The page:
|June 26, 2011
Kingdom quakes as pyramid crumbles
Simon Thebe-ea-Khale was a school dropout and mine labourer before he graduated to owning 68 properties and 189 cars. Now the collapse of a giant pyramid scheme he controlled has ruined the savings of a nation. Documents before the Lesotho High Court allege that one in every four adults in the kingdom was ripped off after his investment firms racked up debts of more than R1-billion. Liquidators have started recovering what they could from his MKM and Star Lion companies on behalf of at least 200000 investors. Lesotho's Central Bank applied to liquidate the companies after shutting down the investment scheme because it threatened the country's economy.
Thebe-ea-Khale, 56, was a director of South African companies and his properties included one worth R550000 in Ladybrand, Free State, according to a probe by forensic auditors. His attorney, Thabang Khauoe, said that after years of working in South African mines, Thebe-ea-Khale started his businesses with a burial society in Lesotho. A forensic report by PricewaterhouseCoopers (PwC) found that, by 2001, burial club members were offered investment products promising annual returns of at least 60%. Early investors pocketed a fortune. Despite having no licence to conduct banking or investments, he grew his schemes into the country's biggest investment vehicle. But PwC found that successful investors were paid with funds from new investors. In one scheme 10000 investors were "guaranteed" a combined return of R10-billion - close to the country's gross domestic product.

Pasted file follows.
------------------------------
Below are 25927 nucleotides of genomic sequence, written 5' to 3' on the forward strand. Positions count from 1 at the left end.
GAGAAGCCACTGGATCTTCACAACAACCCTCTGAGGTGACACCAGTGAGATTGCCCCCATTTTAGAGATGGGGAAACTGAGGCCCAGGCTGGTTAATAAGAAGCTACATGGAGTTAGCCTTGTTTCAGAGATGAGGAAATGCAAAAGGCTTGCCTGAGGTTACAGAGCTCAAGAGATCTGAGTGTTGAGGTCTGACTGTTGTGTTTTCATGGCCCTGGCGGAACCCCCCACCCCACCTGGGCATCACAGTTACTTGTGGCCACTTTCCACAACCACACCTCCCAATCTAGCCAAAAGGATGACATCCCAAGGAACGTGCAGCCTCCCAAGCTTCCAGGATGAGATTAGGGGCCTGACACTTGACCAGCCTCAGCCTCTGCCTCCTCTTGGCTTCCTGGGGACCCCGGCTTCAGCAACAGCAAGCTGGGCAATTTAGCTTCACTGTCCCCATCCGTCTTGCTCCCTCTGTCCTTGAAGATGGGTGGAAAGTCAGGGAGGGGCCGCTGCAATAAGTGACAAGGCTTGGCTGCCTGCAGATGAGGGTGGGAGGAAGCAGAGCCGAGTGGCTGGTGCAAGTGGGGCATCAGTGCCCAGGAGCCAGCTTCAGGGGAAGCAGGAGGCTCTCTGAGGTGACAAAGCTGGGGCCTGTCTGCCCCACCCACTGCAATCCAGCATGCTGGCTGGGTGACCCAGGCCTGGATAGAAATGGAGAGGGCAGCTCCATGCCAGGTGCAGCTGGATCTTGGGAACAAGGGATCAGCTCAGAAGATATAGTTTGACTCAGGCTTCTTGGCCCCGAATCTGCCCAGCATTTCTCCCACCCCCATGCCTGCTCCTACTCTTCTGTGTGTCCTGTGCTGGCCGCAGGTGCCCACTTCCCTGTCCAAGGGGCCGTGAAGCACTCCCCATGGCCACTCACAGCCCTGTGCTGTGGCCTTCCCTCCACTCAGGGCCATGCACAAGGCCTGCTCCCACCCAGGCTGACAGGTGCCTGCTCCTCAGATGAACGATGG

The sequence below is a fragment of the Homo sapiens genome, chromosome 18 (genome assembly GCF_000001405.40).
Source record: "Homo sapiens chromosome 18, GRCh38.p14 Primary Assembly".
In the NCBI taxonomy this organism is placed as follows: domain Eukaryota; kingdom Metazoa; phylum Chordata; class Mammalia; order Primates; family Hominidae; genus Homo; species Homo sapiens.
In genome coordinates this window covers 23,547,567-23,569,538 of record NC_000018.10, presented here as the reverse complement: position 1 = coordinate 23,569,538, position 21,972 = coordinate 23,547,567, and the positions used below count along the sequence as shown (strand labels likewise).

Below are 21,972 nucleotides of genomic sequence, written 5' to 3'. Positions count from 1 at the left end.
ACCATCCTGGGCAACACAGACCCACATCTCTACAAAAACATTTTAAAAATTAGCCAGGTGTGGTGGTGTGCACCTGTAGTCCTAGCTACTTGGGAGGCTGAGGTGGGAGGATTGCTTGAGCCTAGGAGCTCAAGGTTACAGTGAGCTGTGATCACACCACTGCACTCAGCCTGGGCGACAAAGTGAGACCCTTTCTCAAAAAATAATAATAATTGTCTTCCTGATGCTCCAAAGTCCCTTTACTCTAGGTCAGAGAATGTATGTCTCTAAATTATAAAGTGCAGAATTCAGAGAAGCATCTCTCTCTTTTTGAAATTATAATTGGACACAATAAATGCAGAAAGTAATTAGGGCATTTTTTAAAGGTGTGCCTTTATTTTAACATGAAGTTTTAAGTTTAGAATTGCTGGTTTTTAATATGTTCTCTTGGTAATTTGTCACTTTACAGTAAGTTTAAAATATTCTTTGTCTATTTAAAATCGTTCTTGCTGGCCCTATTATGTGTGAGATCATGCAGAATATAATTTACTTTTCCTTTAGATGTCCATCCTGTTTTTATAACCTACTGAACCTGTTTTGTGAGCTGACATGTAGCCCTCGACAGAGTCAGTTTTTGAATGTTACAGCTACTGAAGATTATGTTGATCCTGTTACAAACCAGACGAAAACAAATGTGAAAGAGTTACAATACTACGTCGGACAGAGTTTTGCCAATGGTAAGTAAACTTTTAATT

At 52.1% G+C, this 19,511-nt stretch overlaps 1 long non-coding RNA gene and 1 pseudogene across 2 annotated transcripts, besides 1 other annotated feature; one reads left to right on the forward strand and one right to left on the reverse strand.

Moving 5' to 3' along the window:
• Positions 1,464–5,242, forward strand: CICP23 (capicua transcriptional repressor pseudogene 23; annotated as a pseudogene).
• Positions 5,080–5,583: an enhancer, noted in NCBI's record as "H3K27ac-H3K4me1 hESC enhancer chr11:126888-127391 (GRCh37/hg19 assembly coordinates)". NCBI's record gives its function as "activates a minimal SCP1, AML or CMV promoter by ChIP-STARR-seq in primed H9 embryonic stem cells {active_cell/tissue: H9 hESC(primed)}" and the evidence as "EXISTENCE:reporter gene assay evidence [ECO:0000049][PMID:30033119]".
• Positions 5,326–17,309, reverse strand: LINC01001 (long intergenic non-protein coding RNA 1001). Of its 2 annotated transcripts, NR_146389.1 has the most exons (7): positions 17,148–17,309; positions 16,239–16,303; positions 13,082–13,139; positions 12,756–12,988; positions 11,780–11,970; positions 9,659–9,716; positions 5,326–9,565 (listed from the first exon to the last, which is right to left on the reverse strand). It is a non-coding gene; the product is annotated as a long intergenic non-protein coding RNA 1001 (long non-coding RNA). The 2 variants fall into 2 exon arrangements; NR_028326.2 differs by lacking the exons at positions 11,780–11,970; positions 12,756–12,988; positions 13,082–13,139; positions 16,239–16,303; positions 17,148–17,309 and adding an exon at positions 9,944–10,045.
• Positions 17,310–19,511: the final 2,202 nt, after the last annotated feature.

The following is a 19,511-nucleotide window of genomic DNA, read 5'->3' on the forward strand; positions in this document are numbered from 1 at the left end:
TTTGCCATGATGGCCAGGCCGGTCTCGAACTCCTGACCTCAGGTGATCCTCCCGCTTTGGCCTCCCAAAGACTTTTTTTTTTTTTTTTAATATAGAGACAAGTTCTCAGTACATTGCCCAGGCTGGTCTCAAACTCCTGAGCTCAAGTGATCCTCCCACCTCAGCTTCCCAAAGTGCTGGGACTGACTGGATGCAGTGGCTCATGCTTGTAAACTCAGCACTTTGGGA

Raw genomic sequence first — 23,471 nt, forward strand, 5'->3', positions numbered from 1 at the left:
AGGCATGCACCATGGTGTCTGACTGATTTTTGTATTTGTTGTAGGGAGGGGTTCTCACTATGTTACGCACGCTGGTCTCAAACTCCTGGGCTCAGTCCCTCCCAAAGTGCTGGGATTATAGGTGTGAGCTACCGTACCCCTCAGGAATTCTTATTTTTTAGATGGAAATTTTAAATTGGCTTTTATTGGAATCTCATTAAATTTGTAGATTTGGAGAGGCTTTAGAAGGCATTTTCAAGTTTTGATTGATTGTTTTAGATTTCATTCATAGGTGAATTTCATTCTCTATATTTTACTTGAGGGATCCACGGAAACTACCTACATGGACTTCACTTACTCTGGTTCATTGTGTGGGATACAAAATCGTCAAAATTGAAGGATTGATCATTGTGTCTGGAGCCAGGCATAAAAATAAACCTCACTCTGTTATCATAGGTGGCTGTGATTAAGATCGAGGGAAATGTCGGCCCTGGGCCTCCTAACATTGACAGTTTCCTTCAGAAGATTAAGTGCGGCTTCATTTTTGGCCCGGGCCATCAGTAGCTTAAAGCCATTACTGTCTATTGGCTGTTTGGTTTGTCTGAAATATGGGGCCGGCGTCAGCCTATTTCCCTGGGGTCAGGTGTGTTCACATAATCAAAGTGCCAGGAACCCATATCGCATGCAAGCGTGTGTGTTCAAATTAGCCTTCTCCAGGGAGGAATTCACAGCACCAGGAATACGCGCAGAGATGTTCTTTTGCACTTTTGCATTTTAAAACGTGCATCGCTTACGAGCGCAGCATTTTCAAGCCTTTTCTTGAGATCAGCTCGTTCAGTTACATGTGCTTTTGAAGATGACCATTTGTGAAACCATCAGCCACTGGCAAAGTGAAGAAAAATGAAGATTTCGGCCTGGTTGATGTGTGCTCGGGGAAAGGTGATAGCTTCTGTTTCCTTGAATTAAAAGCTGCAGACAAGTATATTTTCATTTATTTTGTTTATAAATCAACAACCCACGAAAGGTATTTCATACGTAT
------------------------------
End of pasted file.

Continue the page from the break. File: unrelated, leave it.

SA Judge Cagney John Musi, who presided after six Lesotho judges recused themselves due to conflict of interest, ordered the companies be liquidated last month. Liquidator Chavonnes Cooper said 205000 investors had been identified but he expected the number of claimants to rise, "or possibly even double". This week he will assess if there are enough funds to bury bodies stored in Thebe-ea-Khale's mortuaries. The PwC report noted that "there are approximately 100 bodies in (Thebe-ea-Khale's) Maseru mortuary at any given time", as well as another 200 in four smaller mortuaries.
Motlatsi Malope, corporate affairs director for the Central Bank, said a new law would be passed to prevent pyramid schemes. A national campaign had been launched to educate people on "financial literacy" and how to spot investment scams. "It's a huge sum of money to be outstanding, so it has certainly had a very negative impact on the economy," said Malope. He said the liquidation was "unpopular" as thousands believed they could still make a fortune.
Nthakeng Selinyane, senior lecturer in political science at the National University of Lesotho, said cabinet ministers, senior officials and thousands of civil servants had lost money. He said Thebe-ea-Khale was considered "a ground-breaker, an entrepreneurial genius", and was widely known as "the owner of Maseru". Khauoe said the liquidation judgement would be appealed and insisted there was no pyramid scheme.